Battling with Stage IV Cancer and the Journey to a Full Recovery
Advocacy Chuck Colletti, volunteer for the Leukemia & Lymphoma Society, talks about how his young daughter inspired him to find every way possible to fight his cancer diagnosis.
When you were diagnosed, what were the very first thoughts that went through your head?
I thought, ‘This has to be a mistake, I don’t feel sick. Stage IV cancer? There is no Stage V, right?’ Shock, fear and total disbelief. Pretty much a surreal feeling like I was watching myself in the third person being told the news. I actually believe it took a few weeks before I accepted the diagnosis.
You have a very young daughter. How did she have an impact on your journey to recovery?
My daughter was actually six months old when I was originally diagnosed with cancer. She has been the focal point of my journey. I had her when I was almost 50 years old, and then six months later I get diagnosed with stage IV cancer. There was definitely a reason she was put into my life. She is the fuel for my fire. I put it in my mind from the get-go that losing this battle was not an option because Gabriella needs me as much as I needed her.
How did you determine CART-cell therapy was your best option?
I have done a lot of research from the beginning of my journey on everything to do with blood cancers. Cradle to grave, basically including: fitness, diet, mental health, holistic and traditional treatments, drugs and alternative medicines and, last but not least, clinical trials. The thing about CAR-T was that the success rate they were having was incredible, so when I learned that Hillman Cancer Center had this trial going on there really wasn’t any question about what option we were choosing. One of the Leukemia & Lymphoma Society’s most vital services is their Information Resource Center, staffed by Information Specialists who can assist patients and caregivers through cancer treatment, financial and social challenges and give accurate, up-to-date disease, treatment and support information. LLS Information Specialists are master's level oncology social workers, nurses and health educators.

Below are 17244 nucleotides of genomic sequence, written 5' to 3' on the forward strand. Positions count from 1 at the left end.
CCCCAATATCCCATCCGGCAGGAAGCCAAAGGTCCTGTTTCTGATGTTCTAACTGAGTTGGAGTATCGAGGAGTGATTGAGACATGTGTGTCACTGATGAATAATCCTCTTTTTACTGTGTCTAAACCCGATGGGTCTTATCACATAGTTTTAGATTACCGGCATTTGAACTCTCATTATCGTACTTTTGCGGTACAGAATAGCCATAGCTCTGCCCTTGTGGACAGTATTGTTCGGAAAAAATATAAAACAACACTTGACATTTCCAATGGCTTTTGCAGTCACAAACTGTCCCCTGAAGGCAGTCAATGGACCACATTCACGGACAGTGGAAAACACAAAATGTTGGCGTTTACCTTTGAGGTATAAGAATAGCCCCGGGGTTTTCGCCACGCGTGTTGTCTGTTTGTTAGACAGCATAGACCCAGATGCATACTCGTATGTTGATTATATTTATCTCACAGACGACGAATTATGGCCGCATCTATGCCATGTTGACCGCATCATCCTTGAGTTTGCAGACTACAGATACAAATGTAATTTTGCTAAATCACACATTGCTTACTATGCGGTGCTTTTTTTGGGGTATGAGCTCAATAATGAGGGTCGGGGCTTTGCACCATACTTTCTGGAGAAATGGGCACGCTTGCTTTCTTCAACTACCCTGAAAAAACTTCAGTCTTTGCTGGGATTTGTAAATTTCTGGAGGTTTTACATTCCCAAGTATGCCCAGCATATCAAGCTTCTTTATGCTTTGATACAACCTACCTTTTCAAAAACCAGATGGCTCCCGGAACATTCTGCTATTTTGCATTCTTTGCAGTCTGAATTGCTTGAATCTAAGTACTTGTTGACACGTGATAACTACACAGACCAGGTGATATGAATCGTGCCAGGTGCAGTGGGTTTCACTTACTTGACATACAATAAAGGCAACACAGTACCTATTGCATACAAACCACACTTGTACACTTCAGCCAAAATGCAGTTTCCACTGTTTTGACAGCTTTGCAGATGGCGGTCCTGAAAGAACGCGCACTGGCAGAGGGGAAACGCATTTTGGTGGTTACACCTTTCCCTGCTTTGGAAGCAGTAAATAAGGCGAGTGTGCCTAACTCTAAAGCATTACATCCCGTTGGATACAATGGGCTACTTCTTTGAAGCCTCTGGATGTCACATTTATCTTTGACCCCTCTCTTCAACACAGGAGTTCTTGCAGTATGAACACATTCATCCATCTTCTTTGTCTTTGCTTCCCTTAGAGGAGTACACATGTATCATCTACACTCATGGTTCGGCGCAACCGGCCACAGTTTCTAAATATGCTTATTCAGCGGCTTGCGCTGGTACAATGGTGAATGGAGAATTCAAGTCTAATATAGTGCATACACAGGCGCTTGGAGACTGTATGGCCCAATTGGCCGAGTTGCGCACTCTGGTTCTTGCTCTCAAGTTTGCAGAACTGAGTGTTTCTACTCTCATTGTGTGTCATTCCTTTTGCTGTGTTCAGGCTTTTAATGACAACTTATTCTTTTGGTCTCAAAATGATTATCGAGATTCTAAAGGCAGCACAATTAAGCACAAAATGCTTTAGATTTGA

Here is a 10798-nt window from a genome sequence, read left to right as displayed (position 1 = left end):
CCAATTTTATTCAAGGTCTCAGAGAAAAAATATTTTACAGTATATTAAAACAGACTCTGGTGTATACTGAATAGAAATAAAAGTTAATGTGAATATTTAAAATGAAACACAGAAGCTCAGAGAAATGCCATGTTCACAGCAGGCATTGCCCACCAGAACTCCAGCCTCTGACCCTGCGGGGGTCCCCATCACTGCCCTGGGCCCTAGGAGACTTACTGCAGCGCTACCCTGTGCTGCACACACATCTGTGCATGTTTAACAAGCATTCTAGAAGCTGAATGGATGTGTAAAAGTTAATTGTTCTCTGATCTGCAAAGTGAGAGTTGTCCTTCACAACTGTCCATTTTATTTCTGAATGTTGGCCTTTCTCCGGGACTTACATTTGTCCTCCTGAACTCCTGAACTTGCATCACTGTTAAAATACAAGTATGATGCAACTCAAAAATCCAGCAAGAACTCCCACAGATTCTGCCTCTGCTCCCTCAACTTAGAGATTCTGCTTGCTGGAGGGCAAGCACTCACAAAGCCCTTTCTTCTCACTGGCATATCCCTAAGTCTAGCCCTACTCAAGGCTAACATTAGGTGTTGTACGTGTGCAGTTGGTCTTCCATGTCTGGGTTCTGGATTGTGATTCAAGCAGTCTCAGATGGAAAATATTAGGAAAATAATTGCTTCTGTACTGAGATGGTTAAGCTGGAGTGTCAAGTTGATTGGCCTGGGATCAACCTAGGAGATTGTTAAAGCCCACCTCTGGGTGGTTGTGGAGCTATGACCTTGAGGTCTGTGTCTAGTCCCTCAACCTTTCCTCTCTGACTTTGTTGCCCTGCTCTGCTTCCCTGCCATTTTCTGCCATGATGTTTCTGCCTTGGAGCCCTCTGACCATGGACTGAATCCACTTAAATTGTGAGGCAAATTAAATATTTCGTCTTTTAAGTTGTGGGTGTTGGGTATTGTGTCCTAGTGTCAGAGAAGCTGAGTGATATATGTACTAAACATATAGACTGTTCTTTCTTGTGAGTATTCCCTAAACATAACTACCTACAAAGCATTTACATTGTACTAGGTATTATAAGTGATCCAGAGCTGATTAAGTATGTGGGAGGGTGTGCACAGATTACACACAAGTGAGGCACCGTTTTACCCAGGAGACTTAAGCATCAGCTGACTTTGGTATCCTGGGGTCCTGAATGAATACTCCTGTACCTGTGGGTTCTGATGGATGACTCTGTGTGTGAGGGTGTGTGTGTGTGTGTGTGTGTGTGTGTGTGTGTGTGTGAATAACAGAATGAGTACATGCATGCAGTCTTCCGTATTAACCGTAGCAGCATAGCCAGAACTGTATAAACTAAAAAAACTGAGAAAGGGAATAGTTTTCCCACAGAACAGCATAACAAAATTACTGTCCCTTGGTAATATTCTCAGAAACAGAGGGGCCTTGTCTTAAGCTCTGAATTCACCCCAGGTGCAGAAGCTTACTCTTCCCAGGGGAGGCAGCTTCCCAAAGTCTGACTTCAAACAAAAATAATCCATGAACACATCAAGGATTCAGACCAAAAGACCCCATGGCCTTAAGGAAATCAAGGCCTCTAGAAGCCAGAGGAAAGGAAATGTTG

Now that you’ve been in remission, how do you continue to advocate for the Blood Cancer community?
I walked into The Leukemia & Lymphoma Society’s (LLS) Chapter in Pittsburgh shortly after being diagnosed with blood cancer, unsure and afraid, confused and worried, but when I walked out, I knew that there was something different about my outlook. UPMC medical teams have been wonderful and gave me a feeling of knowing I had the best possible medical care available to me but LLS gave me the information, support groups and actual “people walking in my shoes” to talk with and that in turn gave me the confidence to prepare my mental attitude for my upcoming battle.
I started going to fundraisers and visiting LLS on a regular basis. This turned into me holding my company customer appreciation golf outing with benefits going to LLS, and being the mission speaker at the Duquesne Club Corporate Light the Night breakfast. I also spoke at the LLS Blood Cancer Conference October 2018, was featured in the Father’s Day LLS newsletter, and am doing a short documentary for Health Central, as well as any other interviews or requests to help them.
Cancer changed me and changed me for the better. I found a silver lining in the dark cloud of drugs, treatments, tests and statistics. My silver lining was that now I have a platform to help others and without LLS to open opportunities like this, I would just be Chuck Colletti fighting my own battle. Instead I’m Chuck Colletti, survivor and advocate for The Leukemia & Lymphoma Society, helping by inspiring and spreading information to others so that they may fight another day.